global and regional impacts of climate change. Scientists, for example,
have yet to determine the temperature impacts of increased cloud cover
or how changes in the atmosphere will influence El Ni�o, the periodic
warming of Pacific Ocean waters that affects weather patterns throughout
much of the world. The authors call for multiple computer model studies
to address the complex aspects of weather and climate. The models must
be able to integrate all components of Earth's climate system-physical,
chemical, and biological. This, in turn, will require considerable
international cooperation and the establishment of a global climate
monitoring system to collect and analyze data.
Because of the broad range of potential change in temperature, it's
extremely important to ensure that we have a comprehensive observing
system to track unforeseen changes and variations, says Karl.
"Climate change is truly a global issue, one that may prove to be
humanity's greatest challenge," the authors conclude. "It is very
unlikely to be adequately addressed without greatly improved
international cooperation and action."
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160,000 Said Dying Yearly from Global Warming
MOSCOW - About 160,000 people die every year from side-effects of global
warming ranging from malaria to malnutrition and the numbers could almost
double by 2020, a group of scientists said yesterday.
The study, by scientists at the World Health Organization (WHO) and the
London School of Hygiene and Tropical Medicine, said children in
developing nations seemed most vulnerable.
"We estimate that climate change may already be causing in the region of
160,000 deaths...a year," Professor Andrew Haines of the London School of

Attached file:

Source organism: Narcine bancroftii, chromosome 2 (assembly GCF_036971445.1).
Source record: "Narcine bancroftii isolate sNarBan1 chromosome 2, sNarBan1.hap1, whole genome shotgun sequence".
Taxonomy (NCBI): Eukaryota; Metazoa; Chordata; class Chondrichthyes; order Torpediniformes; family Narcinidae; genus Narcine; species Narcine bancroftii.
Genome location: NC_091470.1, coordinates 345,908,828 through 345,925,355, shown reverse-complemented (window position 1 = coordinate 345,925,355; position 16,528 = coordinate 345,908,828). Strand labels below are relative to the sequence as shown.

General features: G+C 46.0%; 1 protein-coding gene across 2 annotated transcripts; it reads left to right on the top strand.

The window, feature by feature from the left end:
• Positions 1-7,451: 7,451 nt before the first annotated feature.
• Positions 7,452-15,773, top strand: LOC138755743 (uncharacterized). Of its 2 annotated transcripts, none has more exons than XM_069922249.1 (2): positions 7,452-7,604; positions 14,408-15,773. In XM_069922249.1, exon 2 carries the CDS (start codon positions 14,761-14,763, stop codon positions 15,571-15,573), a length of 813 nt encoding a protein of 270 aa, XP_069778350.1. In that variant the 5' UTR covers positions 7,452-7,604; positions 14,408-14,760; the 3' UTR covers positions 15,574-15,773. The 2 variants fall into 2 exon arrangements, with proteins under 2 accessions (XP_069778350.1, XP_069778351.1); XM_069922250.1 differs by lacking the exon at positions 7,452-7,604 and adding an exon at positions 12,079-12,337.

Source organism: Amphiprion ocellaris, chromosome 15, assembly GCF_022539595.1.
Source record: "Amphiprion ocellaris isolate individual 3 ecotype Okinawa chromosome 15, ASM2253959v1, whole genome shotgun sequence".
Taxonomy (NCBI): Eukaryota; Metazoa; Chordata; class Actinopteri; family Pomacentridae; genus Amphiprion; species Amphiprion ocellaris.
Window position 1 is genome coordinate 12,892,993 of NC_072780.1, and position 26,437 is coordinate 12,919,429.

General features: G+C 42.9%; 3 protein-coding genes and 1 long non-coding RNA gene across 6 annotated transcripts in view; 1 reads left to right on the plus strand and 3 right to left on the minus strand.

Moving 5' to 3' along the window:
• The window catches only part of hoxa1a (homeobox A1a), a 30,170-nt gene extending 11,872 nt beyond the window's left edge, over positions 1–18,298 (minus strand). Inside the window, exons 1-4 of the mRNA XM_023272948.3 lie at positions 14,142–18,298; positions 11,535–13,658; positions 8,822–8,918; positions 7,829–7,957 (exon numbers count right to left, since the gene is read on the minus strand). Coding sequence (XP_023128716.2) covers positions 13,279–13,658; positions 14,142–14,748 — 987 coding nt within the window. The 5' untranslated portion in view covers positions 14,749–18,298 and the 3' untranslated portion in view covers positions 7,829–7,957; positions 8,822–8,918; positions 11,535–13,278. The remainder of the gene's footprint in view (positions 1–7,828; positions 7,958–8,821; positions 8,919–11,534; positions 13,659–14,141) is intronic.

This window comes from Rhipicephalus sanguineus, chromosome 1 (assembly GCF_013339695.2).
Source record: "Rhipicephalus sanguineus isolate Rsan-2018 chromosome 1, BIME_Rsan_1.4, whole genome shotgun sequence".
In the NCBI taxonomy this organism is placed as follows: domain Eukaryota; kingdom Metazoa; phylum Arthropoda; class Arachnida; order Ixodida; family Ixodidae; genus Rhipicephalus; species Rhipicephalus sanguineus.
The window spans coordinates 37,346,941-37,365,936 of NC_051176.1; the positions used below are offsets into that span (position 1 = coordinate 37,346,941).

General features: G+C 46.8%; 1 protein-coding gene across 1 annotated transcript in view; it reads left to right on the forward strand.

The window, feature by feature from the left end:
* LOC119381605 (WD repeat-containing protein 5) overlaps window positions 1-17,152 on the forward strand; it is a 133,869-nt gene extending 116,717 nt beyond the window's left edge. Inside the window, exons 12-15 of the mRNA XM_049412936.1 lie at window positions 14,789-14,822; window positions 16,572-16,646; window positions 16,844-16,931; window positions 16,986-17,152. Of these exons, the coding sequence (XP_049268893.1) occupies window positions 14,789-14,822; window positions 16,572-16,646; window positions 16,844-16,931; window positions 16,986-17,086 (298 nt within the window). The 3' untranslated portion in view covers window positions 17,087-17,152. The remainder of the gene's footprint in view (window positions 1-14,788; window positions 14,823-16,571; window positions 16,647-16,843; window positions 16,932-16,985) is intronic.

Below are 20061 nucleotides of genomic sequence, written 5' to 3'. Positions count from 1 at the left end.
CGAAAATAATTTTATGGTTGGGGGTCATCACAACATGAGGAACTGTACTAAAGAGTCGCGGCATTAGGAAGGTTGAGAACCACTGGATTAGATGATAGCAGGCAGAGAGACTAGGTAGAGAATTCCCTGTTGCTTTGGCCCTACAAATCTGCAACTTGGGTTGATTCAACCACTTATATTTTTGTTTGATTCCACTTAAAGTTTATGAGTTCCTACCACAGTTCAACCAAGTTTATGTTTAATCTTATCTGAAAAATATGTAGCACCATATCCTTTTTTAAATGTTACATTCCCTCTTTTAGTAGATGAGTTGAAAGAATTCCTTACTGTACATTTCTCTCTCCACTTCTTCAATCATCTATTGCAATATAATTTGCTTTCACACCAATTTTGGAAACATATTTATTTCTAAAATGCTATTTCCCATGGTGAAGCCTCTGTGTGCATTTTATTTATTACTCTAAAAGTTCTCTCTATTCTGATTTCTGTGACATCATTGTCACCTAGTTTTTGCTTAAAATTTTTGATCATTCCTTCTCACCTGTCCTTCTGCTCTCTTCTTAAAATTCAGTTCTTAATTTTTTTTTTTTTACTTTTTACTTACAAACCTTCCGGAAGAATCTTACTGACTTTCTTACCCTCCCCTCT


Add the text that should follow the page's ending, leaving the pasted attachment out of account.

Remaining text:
Hygiene and Tropical Medicine told a climate change conference in Moscow.
"The disease burden caused by climate change could almost double by
2020," he added, even taking account of factors like improvements in
health care. He said the estimates had not been previously published.
Most deaths would be in developing nations in Africa, Latin America and
Southeast Asia, which would be hardest hit by the spread of malnutrition,
diarrhea and malaria in the wake of warmer temperatures, floods and
"These diseases mainly affect younger age groups, so that the total
burden of disease due to climate change appears to be borne mainly by
children in developing countries," Haines said.
Milder winters, however, might mean that people would live longer on
average in Europe or North America despite risks from heatwaves this
summer in which about 15,000 people died in France alone.
Haines said the study suggested climate change could "bring some health
benefits, such as lower cold-related mortality and greater crop yields in
temperate zones, but (that) these will be greatly outweighed by increased
rates of other diseases."
Russia is hosting a World Climate Change Conference this week to discuss
how to rein in emissions of gases like carbon dioxide from factories and
cars that scientists blame for blanketing the planet and nudging up
Russian President Vladimir Putin, who opened the conference on Monday,
suggested in jest that global warming could benefit countries like Russia
as people "would spend less money on fur coats and other warm things."
But Putin also backed away from Russia's earlier pledge to swiftly ratify
the key Kyoto pact on curbing global warming, a plan that will collapse
without Moscow's backing.
He told 940 delegates to the conference Russia was closely studying the
issue of Kyoto. "A decision will be taken when this work is finished," he
said, giving no timetable.
Haines said small shifts in temperatures, for instance, could extend the
range of mosquitoes that spread malaria. Water supplies could be
contaminated by floods, for instance, which could also wash away crops.
Story by Alister Doyle
Story Date: 1/10/2003